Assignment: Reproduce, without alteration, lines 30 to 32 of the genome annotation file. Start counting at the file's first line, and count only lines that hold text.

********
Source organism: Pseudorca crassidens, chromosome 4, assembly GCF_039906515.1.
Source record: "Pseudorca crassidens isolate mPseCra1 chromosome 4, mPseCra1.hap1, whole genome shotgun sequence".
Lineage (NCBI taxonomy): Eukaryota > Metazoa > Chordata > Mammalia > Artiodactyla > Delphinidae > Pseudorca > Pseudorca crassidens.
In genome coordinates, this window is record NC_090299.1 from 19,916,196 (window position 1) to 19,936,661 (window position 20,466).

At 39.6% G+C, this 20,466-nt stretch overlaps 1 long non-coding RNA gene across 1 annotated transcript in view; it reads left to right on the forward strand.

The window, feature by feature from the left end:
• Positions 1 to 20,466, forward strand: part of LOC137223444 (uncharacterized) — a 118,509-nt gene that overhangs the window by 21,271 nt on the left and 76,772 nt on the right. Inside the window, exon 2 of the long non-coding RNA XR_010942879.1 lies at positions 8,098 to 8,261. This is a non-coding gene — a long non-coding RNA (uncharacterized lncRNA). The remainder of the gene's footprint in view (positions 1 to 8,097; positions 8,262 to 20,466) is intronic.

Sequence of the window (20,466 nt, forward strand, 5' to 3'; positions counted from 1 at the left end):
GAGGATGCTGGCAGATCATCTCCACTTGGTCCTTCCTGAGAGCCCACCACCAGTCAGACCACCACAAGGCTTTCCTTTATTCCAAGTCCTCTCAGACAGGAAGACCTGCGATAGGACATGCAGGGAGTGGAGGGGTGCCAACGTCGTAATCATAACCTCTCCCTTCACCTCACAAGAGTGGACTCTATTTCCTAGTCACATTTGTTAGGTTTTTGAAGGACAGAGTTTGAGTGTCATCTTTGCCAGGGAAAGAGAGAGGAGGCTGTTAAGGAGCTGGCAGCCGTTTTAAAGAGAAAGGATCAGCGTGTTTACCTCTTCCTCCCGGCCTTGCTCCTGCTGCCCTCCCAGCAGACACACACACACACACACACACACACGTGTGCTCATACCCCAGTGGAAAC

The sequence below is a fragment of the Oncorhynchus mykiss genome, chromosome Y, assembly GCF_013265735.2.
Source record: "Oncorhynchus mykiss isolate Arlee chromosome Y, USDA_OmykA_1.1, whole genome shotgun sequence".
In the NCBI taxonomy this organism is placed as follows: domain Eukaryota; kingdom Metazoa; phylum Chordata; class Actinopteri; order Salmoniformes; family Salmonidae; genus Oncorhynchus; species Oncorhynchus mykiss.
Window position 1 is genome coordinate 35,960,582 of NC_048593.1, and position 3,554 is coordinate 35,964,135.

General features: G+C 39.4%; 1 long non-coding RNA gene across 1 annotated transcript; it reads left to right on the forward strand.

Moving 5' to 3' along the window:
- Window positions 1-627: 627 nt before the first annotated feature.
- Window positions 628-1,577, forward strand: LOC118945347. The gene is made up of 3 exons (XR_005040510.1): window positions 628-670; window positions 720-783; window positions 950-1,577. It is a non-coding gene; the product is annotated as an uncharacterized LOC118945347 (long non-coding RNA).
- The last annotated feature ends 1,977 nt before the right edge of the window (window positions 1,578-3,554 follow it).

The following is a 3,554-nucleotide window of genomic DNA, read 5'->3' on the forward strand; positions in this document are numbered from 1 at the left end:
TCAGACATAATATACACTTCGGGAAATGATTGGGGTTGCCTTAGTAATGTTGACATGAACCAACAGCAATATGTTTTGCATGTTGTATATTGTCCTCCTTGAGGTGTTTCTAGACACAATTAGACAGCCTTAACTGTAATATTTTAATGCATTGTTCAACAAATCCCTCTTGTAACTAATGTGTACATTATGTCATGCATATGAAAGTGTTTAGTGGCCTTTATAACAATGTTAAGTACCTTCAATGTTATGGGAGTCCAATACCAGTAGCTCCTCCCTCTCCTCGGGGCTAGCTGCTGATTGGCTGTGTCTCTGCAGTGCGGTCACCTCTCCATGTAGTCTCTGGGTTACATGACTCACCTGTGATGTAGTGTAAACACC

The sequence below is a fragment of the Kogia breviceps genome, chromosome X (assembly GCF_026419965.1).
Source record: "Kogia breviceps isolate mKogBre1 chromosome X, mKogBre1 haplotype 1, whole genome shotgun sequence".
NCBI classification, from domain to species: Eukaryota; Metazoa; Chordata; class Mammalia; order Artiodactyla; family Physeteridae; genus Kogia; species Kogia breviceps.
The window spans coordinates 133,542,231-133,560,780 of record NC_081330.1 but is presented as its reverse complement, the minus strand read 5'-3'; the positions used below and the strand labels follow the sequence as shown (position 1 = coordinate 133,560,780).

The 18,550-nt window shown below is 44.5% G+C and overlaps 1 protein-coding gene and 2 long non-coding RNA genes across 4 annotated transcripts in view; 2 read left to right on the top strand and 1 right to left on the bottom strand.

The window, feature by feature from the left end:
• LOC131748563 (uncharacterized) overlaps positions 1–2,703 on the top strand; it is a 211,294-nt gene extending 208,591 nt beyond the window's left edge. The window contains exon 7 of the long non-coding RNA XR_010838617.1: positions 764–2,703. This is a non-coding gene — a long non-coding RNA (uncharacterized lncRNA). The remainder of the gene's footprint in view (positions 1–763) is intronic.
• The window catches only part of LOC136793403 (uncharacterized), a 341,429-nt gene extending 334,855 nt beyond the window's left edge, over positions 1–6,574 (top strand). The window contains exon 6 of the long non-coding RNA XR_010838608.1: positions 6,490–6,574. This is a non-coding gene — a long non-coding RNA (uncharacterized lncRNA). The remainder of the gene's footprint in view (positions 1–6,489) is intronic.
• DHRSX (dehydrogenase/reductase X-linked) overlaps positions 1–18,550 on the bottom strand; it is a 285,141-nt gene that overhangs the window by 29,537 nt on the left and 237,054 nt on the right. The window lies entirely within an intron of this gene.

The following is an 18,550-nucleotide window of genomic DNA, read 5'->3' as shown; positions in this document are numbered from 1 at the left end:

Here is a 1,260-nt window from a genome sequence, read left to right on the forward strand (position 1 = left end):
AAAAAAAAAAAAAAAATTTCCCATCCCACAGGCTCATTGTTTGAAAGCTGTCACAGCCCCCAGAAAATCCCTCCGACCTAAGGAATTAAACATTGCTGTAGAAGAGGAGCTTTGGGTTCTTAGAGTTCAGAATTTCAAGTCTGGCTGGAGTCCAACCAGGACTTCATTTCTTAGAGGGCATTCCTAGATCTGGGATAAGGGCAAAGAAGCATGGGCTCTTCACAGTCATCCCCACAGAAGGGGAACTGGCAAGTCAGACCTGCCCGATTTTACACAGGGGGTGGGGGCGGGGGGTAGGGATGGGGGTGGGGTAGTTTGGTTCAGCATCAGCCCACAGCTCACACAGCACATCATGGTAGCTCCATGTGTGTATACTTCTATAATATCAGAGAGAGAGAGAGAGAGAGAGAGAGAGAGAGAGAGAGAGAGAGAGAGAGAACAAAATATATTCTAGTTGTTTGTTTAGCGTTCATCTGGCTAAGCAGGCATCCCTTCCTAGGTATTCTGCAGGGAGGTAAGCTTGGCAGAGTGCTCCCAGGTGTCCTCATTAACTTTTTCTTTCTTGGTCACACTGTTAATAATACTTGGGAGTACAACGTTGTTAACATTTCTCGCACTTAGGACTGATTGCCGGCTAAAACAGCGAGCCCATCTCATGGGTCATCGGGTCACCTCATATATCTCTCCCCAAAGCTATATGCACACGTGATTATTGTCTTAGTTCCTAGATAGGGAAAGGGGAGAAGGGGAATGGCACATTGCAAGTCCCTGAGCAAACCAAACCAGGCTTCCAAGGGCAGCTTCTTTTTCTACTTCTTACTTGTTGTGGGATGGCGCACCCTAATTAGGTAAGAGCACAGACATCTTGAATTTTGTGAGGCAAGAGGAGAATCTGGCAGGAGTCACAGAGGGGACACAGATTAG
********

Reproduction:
The following is an 18,550-nucleotide window of genomic DNA, read 5'->3' as shown; positions in this document are numbered from 1 at the left end:

Here is a 1,260-nt window from a genome sequence, read left to right on the forward strand (position 1 = left end):
AAAAAAAAAAAAAAAATTTCCCATCCCACAGGCTCATTGTTTGAAAGCTGTCACAGCCCCCAGAAAATCCCTCCGACCTAAGGAATTAAACATTGCTGTAGAAGAGGAGCTTTGGGTTCTTAGAGTTCAGAATTTCAAGTCTGGCTGGAGTCCAACCAGGACTTCATTTCTTAGAGGGCATTCCTAGATCTGGGATAAGGGCAAAGAAGCATGGGCTCTTCACAGTCATCCCCACAGAAGGGGAACTGGCAAGTCAGACCTGCCCGATTTTACACAGGGGGTGGGGGCGGGGGGTAGGGATGGGGGTGGGGTAGTTTGGTTCAGCATCAGCCCACAGCTCACACAGCACATCATGGTAGCTCCATGTGTGTATACTTCTATAATATCAGAGAGAGAGAGAGAGAGAGAGAGAGAGAGAGAGAGAGAGAGAGAGAGAGAACAAAATATATTCTAGTTGTTTGTTTAGCGTTCATCTGGCTAAGCAGGCATCCCTTCCTAGGTATTCTGCAGGGAGGTAAGCTTGGCAGAGTGCTCCCAGGTGTCCTCATTAACTTTTTCTTTCTTGGTCACACTGTTAATAATACTTGGGAGTACAACGTTGTTAACATTTCTCGCACTTAGGACTGATTGCCGGCTAAAACAGCGAGCCCATCTCATGGGTCATCGGGTCACCTCATATATCTCTCCCCAAAGCTATATGCACACGTGATTATTGTCTTAGTTCCTAGATAGGGAAAGGGGAGAAGGGGAATGGCACATTGCAAGTCCCTGAGCAAACCAAACCAGGCTTCCAAGGGCAGCTTCTTTTTCTACTTCTTACTTGTTGTGGGATGGCGCACCCTAATTAGGTAAGAGCACAGACATCTTGAATTTTGTGAGGCAAGAGGAGAATCTGGCAGGAGTCACAGAGGGGACACAGATTAG